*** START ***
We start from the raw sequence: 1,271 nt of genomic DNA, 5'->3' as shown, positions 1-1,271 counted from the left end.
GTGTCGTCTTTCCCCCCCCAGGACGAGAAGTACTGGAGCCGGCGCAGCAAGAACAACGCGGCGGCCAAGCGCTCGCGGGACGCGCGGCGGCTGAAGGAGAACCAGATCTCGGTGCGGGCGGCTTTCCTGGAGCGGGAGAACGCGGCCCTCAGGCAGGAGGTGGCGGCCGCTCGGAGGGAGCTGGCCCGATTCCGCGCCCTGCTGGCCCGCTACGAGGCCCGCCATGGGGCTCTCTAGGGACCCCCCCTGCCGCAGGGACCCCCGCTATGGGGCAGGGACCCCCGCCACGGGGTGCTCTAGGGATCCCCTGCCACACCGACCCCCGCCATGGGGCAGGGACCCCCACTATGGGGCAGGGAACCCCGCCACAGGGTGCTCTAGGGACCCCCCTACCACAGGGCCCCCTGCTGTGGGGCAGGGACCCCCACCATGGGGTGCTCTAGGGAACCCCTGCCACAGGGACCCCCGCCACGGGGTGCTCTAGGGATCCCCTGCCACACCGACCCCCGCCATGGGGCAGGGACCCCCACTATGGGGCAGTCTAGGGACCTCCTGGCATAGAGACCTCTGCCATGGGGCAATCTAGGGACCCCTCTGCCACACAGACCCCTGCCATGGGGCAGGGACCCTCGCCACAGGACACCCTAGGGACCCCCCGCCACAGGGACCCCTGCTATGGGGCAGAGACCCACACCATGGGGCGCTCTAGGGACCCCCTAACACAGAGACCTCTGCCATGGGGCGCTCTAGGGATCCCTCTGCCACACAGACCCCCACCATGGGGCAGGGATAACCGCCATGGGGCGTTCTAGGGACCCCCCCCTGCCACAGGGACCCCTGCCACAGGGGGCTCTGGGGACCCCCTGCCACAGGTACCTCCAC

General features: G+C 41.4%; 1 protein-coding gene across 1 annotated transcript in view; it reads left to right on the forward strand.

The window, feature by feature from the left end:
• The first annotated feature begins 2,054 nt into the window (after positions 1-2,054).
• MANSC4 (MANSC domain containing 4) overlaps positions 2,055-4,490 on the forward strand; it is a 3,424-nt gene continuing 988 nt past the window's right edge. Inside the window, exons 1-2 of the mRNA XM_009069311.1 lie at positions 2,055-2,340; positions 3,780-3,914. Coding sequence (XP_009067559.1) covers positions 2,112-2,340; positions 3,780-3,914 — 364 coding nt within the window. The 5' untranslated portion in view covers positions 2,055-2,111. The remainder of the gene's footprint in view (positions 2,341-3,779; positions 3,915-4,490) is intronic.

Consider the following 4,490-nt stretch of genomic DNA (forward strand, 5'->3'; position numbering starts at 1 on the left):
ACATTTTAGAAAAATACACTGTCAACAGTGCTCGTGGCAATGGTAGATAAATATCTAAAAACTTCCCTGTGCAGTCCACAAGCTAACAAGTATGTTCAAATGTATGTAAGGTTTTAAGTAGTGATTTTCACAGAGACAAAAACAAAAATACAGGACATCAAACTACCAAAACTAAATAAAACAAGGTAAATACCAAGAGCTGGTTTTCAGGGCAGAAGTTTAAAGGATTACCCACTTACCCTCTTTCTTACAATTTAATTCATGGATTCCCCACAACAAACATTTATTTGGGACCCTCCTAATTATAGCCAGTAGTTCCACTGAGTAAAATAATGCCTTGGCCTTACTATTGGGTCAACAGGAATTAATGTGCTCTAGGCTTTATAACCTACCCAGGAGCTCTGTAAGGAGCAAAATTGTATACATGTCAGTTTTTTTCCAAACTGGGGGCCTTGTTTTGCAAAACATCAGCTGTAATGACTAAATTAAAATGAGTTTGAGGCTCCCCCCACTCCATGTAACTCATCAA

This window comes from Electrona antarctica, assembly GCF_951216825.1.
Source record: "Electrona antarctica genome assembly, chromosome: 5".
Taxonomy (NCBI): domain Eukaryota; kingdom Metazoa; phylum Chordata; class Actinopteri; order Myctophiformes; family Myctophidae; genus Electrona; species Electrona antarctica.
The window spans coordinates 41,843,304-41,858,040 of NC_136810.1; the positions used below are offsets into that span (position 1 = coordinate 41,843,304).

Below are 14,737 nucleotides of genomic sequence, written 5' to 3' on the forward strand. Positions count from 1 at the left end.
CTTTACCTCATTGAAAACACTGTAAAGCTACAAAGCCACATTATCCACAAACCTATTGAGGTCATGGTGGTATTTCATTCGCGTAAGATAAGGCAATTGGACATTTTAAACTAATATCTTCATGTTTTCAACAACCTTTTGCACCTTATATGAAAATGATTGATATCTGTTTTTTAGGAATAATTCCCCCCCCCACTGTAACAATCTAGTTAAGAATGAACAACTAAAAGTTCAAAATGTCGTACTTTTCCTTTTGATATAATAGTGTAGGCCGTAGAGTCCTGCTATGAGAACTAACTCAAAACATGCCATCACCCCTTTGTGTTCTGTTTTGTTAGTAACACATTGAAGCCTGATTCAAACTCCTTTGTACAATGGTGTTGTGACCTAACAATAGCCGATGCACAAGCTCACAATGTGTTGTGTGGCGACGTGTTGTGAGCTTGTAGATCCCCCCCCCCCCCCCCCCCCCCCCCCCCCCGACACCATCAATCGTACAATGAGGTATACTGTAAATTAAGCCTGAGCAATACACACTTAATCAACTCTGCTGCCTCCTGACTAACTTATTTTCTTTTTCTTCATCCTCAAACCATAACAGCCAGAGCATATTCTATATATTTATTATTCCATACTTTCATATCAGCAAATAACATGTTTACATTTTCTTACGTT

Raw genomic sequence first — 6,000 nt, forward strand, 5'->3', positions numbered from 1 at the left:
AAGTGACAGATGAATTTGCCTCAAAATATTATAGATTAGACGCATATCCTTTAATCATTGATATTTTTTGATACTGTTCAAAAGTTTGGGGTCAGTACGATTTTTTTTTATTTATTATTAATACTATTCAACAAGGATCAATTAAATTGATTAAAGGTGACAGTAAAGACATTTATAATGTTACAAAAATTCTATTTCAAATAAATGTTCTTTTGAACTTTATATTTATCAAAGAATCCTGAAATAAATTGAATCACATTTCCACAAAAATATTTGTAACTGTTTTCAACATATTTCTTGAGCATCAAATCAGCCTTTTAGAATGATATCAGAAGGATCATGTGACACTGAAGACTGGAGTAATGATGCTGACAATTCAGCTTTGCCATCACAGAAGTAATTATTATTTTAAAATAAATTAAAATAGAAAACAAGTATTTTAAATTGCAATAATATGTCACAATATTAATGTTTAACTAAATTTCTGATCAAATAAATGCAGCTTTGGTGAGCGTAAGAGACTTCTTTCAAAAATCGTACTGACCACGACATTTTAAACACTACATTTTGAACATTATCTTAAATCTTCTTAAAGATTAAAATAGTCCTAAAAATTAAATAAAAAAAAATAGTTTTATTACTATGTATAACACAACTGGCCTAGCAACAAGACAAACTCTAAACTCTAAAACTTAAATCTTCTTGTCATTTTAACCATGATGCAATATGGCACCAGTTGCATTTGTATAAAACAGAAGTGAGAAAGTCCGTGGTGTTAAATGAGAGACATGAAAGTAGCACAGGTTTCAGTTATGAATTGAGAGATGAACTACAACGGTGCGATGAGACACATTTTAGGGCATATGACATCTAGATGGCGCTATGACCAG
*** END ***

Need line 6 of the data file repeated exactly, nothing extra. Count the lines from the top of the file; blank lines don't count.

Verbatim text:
• MANSC4 (MANSC domain containing 4) overlaps positions 2,055-4,490 on the forward strand; it is a 3,424-nt gene continuing 988 nt past the window's right edge. Inside the window, exons 1-2 of the mRNA XM_009069311.1 lie at positions 2,055-2,340; positions 3,780-3,914. Coding sequence (XP_009067559.1) covers positions 2,112-2,340; positions 3,780-3,914 — 364 coding nt within the window. The 5' untranslated portion in view covers positions 2,055-2,111. The remainder of the gene's footprint in view (positions 2,341-3,779; positions 3,915-4,490) is intronic.